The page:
Click here for this week’s European Volksmarch schedule.

Now that your boots are aired out and the holes in your socks are darned, it’s time to test those Odor Eaters you got from Santa!


Bastogne Historic Walk after action report: Again this year, the organizers put together an outstanding walk! Maurice Spirandeau, a veteran of Patton’s Third Army, and his staff of volunteers deserve a hearty pat on the back for a job well done. Ed and Marion Lapotsky and Tom Larscheid and his wife, Carol, were just some of the people whose efforts made this walk possible. Unfortunately, Mr. Spirandeau was not able to lead the walk this year due to illness — the only time in the walk’s 29 years that he has not been out front — but he was part of several ceremonies honoring the men who fought in and around Bastogne.

American participation in the walk was outstanding. Some were Boy Scouts participating in the ceremony at the Easy Company Memorial. Others were wearing World War II uniforms and answering questions about the fighting in the forest. Many were active-duty personnel in uniform, walking the route and marching in the parade. Most were in sneakers and jeans and some pushed children in strollers. Regardless of their age, branch of service or attire, all had the common purpose of paying respect to those who fought, froze, bled and died in the Battle of the Bulge.

Military members from several countries participated as well. There were numerous Belgian and Dutch soldiers on the trail, as well as a contingent from the Royal Dutch Marscheuse. We have to recognize and send special thanks to all of the re-enactors who made this historical walk more realistic. There was no snow this year, and fortunately the rain held off until the afternoon, but it was cold enough to lend a touch of realism to the walk and to make their time in the forests more than a little uncomfortable.

Year after year, these young men and women come from all over Europe, having spent small fortunes for their authentic uniforms, weapons and vehicles, in an effort to honor those who liberated Europe. We tried to thank as many as possible for their efforts in keeping the history alive. We had a wonderful weekend and look forward to attending again next year.


Earlier in the year, you read about Norm Raynal and his Second Annual Fisher House Marathon Project. In 2005, Norm raised money for this fantastic facility by walking five Volksmarch marathons, each one 42 kilometers. He raised more than $15,000, which was given to the Fisher Houses so family members of sick and wounded service members hospitalized at Landstuhl Medical Center could stay close to their loved ones.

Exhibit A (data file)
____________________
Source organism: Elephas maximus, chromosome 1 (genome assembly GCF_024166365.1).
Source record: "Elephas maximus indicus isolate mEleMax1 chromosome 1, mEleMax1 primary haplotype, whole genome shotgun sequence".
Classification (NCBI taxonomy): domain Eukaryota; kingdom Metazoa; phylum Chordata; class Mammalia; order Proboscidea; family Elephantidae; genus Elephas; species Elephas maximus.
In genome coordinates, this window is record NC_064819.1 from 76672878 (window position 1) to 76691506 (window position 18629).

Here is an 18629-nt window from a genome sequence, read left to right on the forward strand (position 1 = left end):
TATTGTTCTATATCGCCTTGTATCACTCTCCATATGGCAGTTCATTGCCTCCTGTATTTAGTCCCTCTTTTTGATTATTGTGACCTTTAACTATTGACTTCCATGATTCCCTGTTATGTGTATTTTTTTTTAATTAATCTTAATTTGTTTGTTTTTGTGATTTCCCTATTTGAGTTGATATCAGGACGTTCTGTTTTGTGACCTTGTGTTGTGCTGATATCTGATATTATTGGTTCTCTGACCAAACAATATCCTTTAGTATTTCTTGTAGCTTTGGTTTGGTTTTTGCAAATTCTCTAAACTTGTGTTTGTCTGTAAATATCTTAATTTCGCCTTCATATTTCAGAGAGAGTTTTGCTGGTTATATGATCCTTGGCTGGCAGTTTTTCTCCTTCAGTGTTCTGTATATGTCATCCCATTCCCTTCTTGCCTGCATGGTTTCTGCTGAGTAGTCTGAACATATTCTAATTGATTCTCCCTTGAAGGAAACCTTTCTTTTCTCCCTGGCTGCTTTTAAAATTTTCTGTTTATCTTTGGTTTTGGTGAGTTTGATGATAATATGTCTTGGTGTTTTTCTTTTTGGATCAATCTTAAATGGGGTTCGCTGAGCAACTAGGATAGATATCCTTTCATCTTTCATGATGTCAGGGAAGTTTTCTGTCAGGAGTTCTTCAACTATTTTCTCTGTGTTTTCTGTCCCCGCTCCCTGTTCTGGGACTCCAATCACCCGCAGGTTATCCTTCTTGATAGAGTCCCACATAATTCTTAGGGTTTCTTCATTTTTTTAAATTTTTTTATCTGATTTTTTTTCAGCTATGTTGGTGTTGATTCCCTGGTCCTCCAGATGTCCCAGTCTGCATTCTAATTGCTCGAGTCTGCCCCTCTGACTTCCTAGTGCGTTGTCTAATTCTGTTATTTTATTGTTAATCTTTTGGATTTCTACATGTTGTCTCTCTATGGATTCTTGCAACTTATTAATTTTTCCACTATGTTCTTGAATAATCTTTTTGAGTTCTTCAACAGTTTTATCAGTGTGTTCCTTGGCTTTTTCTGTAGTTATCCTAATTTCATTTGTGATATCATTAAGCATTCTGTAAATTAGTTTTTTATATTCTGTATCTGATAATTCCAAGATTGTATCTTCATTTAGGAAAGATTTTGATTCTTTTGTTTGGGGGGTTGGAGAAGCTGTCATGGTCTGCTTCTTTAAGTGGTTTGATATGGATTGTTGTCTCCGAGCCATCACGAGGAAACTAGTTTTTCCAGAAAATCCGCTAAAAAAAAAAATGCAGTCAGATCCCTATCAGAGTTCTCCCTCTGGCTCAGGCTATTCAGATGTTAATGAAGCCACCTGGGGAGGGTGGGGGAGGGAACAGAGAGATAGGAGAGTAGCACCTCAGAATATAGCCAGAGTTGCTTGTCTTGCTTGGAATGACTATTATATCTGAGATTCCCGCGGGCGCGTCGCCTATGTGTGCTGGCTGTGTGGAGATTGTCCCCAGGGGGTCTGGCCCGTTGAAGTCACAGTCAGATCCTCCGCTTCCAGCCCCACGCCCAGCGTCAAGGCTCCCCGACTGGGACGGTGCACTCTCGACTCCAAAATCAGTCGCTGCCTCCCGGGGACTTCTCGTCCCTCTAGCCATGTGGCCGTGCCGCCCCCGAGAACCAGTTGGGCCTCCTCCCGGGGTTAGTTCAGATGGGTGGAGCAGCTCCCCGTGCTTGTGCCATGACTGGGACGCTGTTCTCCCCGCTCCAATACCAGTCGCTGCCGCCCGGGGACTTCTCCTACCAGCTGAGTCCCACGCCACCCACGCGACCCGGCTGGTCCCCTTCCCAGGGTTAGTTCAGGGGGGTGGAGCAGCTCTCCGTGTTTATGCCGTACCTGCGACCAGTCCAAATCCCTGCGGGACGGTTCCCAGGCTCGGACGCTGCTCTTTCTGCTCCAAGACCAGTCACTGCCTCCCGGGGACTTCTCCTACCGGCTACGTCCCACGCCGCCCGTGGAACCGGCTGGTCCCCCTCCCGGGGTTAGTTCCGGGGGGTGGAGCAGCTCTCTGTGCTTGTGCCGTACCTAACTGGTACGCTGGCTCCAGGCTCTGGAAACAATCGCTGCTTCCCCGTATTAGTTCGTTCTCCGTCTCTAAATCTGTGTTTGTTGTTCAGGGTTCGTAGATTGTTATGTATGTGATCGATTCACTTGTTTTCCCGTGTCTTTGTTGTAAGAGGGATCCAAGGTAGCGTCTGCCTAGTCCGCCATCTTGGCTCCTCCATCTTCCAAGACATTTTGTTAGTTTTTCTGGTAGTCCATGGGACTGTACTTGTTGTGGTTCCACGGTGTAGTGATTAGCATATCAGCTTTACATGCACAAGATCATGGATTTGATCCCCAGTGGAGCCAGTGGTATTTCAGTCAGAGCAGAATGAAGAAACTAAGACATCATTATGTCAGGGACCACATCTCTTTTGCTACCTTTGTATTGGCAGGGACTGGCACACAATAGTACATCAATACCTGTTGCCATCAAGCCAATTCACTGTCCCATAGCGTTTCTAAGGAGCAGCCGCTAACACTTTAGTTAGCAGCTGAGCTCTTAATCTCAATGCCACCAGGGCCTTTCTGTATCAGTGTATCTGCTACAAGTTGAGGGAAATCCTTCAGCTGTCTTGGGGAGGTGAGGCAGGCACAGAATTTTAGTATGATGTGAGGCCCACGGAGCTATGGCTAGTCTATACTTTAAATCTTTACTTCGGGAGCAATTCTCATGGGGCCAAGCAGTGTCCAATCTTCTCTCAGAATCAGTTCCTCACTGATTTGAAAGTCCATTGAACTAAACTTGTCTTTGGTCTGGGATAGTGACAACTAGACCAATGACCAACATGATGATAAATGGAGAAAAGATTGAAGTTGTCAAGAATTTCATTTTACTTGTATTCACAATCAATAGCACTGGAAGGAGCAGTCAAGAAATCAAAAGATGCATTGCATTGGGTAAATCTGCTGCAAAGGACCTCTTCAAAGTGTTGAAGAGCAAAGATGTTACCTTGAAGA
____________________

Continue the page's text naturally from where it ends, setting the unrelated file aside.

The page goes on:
In 2006, he walked seven marathons in five countries in an effort to reach $20,000. Unfortunately, the pledges just were not there this year. Since Norm does not want to dwell on what did not happen, let’s focus on what did. In the past two years, he has walked a dozen marathons in five countries (in addition to the regular Volksmarches he does). Donations came from 15 states and four countries, totaling almost $25,000 in the two-year effort.

Norm says, “The best part was that I had the opportunity to meet the families of our soldiers, work with Kathy Gregory, the manager of the Landstuhl Fisher Houses, talk with members of the Fisher family, and meet some of our uniformed heroes. Having contact with these heroes is a privilege and an honor.”

He adds, “I started these marathons in an effort to give something back after my son and I each completed two combat tours in different generations and in different parts of the world. We both returned home without any physical wounds. The result was that I did give something back, but I got so much more than I gave. I want to express my thanks to everyone for their support, especially my wife, Jutta. Thanks also to Karen Hand, who helped with the translation chores.”


Notes about this week’s events:

¶ The Marche Des Crèches in Gemmenich, Belgium, will take you past about 20 homes that have Nativity scenes.

¶ The walk in Simpelveld, Netherlands, will have oliebollen and Glühwein at the start and controls.

¶ The B-medal prize at Wiesbaden-Delkenheim, Germany, is from this club’s cup and plate series that they have given in the past. They have reduced the price for these limited souvenirs to 3 euros. Enjoy the 6K and 12K trails, which start both days from 8 a.m. to 2 p.m. (5 p.m. finish).

The easiest way to reach the start hall is to take the Wi-Delkenheim/Wallau exit off A66 and head towards Wiesbaden-Delkenheim (opposite direction from Wallau).

¶ The folks in Wolferstadt, Germany, are offering B-medals from past years’ bird plates. The 5K and 11K start times on Friday and Saturday are 7 a.m. to 2 p.m. If you’re interested in attending Friday’s torch walk, be there between 5 and 7 p.m. End Friday’s walks by 9 p.m.; finish on Saturday by 4 p.m.

¶ At Ochsenhausen, Germany, start the 6K and 10K Saturday and Sunday between 7:30 a.m. to 1:30 p.m. Nordic walkers are invited to attend all walks. The Young Walkers’ Tour 6K event is only on Saturday, beginning at 9:30 a.m.

¶ Notes on walks in Italy:

This is the first walk for the town of Cittadella. It is a walled city, so expect great photo opportunities if the weather cooperates.

Avesa hosts a very pretty walk through hills and olive groves, and you’ll see great panoramas, especially just past the midpoint restoro. The walk is for a donation only. There will be a large restoro at the end. To reach the event from the SS11/ SS12, turn north at the Civil Hospital in Montecchio di Borgo Trento.

The Teolo walk also asks only for a donation.

Please e-mail Volksmarch information to two.walkers@ Please mail brochures to Bob and Lorraine Huffaker, CMR 460, Box 278, APO, AE, 09703-0278.

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